It is probably not widely known that VAT was introduced in the UK as a condition of joining the European Economic Community (EEC). It is safe to say they won’t be removing it when they leave the European Union but they will be free to change and amend it as they see fit. They have already signalled their intention to reduce it to 15% to attract investment and to counteract some of the negative impacts of Brexit.

Irish trade transactions with the UK will have to be recognised as imports and exports with the normal VAT collection obligations that this will entail. An up-front import VAT charge is likely to be levied at the point of entry; this will likely apply to imports of both countries.

Irish businesses need to examine existing supply chains to consider the implication of VAT and customs changes.

Trade related contracts

 Initial thinking is that commercial contracts may be less impacted than one might expect. They tend to be less heavily regulated than other areas of contract law and there is substantial cross over between UK and Irish commercial law.

However there will be areas where future divergence may require contract amendment or redrawing. Brexit is likely to increase trade barriers and thus costs. Agreements may need to be revisited to reflect the change in circumstances.

Some agreements will be restricted to the EU in their territorial scope and will now need to be considered and amended accordingly. If you are providing services to the UK, you should review any service level agreements, particularly in relation to freedom of movement of people, goods and services.

Though the UK will still be part of the EU in May 2018 when the new European General Data Protection (GDPR) is due to be introduced, its subsequent withdrawal may not bind Britain as tightly to these rules as its EU trading partners and could mean the UK is no longer automatically a safe destination for transfer of personal data.

Finally Brexit could provide businesses with genuine grounds to exit existing contracts under adverse change or force majeure clauses.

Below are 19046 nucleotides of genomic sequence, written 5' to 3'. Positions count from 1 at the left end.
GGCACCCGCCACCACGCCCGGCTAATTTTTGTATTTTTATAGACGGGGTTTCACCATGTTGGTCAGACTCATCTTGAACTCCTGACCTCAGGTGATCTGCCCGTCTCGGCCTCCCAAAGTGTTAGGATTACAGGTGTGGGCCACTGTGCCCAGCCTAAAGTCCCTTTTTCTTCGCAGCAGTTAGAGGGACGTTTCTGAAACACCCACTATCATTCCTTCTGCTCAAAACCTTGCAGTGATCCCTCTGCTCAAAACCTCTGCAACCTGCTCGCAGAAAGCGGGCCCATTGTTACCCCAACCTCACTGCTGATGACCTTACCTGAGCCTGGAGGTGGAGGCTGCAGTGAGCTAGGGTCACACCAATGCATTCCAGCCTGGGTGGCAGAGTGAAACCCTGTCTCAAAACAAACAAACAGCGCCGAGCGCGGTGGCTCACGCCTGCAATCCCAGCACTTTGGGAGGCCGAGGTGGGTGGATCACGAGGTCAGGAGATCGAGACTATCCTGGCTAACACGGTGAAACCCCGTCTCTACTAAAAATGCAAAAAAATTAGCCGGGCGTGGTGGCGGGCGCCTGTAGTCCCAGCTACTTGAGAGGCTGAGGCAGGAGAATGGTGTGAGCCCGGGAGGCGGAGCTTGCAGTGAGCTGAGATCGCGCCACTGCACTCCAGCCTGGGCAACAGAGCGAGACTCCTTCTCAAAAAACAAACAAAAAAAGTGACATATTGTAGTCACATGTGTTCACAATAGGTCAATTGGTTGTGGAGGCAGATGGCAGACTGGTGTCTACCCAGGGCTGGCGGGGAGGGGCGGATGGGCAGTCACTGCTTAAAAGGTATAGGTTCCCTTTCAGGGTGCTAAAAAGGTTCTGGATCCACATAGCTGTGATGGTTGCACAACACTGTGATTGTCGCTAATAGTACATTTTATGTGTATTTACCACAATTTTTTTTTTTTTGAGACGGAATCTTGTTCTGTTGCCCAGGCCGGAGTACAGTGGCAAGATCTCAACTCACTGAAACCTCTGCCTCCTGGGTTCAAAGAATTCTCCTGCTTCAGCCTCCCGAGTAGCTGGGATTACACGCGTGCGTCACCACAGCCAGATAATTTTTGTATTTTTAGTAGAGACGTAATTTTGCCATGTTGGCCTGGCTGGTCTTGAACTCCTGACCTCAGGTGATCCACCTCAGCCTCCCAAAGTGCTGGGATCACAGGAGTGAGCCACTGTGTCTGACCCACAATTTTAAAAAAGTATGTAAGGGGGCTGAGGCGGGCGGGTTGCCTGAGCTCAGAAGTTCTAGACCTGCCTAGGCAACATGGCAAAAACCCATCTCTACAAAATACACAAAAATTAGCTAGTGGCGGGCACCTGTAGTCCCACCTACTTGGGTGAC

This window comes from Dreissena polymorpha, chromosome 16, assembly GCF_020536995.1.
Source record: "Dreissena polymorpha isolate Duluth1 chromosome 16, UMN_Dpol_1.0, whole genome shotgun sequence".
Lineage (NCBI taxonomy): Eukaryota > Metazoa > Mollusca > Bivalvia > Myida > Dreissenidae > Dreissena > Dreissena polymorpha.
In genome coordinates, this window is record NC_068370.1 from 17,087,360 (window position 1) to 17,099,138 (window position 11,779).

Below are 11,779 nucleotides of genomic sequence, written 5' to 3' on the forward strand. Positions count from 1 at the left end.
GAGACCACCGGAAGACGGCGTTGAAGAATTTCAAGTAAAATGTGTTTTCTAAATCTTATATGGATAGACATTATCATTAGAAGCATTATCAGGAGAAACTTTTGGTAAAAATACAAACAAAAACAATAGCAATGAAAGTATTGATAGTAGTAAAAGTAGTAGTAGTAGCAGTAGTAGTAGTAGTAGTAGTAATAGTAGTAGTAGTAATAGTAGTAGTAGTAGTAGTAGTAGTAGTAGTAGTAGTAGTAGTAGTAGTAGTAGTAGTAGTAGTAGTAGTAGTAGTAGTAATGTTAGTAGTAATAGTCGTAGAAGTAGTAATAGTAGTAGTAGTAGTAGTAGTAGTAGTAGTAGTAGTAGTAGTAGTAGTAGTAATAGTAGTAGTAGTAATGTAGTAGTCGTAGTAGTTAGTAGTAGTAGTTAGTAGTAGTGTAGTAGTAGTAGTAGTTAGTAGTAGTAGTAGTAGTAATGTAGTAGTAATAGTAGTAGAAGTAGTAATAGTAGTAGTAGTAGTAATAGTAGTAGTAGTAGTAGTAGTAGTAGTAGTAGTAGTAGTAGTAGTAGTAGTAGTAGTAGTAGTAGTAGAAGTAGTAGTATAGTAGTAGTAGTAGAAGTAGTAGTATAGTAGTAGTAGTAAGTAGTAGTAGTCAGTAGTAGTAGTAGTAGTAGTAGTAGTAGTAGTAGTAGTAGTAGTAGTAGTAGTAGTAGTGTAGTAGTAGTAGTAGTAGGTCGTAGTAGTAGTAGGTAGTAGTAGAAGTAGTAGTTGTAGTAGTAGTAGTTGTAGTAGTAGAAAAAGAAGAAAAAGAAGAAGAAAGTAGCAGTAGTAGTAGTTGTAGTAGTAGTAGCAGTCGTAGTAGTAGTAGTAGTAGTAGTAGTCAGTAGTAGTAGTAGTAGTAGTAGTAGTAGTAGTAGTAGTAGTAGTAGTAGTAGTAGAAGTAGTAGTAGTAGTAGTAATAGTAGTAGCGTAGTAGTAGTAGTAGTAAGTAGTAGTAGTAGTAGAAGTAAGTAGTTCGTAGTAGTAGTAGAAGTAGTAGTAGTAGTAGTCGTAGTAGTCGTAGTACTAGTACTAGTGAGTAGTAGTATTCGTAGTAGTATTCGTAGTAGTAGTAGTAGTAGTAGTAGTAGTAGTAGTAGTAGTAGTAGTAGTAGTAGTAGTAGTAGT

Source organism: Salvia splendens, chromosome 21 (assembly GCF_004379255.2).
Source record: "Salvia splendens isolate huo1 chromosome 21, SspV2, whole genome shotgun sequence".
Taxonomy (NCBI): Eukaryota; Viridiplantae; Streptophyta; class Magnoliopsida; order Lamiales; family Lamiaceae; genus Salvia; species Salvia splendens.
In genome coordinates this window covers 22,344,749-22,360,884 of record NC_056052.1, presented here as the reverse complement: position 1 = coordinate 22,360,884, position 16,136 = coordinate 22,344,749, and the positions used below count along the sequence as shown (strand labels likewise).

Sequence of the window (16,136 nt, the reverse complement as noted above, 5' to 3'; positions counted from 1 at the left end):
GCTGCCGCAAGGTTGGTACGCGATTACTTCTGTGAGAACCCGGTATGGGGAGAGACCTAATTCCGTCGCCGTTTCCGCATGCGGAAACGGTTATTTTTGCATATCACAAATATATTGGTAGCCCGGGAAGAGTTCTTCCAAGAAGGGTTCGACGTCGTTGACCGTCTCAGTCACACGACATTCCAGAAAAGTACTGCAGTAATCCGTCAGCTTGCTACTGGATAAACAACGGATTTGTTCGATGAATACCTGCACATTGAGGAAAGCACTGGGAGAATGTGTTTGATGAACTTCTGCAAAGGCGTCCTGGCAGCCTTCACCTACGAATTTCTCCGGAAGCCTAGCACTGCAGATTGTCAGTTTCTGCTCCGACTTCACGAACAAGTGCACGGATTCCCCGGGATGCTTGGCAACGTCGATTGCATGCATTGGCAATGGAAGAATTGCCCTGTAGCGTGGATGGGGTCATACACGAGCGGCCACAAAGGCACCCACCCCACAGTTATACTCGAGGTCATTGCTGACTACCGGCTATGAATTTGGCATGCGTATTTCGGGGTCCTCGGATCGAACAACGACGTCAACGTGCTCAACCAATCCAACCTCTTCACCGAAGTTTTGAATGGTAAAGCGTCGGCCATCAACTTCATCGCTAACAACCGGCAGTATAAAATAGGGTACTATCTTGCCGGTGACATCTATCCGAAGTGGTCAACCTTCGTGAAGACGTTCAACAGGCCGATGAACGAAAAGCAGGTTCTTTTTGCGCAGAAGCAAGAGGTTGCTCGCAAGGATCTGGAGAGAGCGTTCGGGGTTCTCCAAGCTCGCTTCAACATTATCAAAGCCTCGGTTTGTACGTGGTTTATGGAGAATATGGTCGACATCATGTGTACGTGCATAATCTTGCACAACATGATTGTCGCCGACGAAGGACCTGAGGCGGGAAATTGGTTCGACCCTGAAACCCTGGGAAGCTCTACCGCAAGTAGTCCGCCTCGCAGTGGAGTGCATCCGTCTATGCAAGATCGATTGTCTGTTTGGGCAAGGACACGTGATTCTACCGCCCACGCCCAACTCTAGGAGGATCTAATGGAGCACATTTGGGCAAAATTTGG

Staff and people issues

One of the first things that Irish businesses should do is to conduct an impact assessment to see if Brexit is going to impact your business and your staff. You should be particularly sensitive of the need to communicate as early as possible with employees based in the UK. Factor in that salaries in the UK may increase as a result of higher inflation and a tightening labour market as the UK will have access to less migrant labour. Examine your employee value proposition. Will Brexit negatively impact it and if you should amend it.

Re-examine any major people projects. Should they be delayed, or amended? Are they essential to the future of the business?

Review current employee data collection policies and procedures. Is fresh consent required? What about policies and procedures to transfer data across borders?

Reassessing your business plan

All of the items that have been considered, briefly above, contribute to your business plan and will be key components when analysing the impact Brexit will have on your business. However you will need to consider their impact in their totality and the best way to do this is to conduct a critical analysis of your plan. This should include scenario analysis and stress testing to identify when the business may no longer be viable.

Brexit will initiate opportunities as well as threats. When completed talk to your board. Your board of directors need to have a clear strategy to deal with the challenges and opportunities that lie ahead.

Eamonn O’Connor worked in the Markets division of an Irish Bank for thirty five years both as a Trader and on SME and Large Corporate sales. He has extensive knowledge and experience of the challenges presented by cross border trade.


Comments 1

Fionan Murray on Wednesday, 15 February 2017 15:32

hiring at moment in cambridge. 2 great candidates didn't want to work in UK because of brexit. a chinese phd who was studying in cambridge went to singapore instead and a latvian phd didnt want to go to UK so we're bringing him to cork instead. serious brain drain for british research community as well as unnecessary hassle for our company setting up in the UK

hiring at moment in cambridge. 2 great candidates didn't want to work in UK because of brexit. a chinese phd who was studying in cambridge went to singapore instead and a latvian phd didnt want to go to UK so we're bringing him to cork instead. serious brain drain for british research community as well as unnecessary hassle for our company setting up in the UK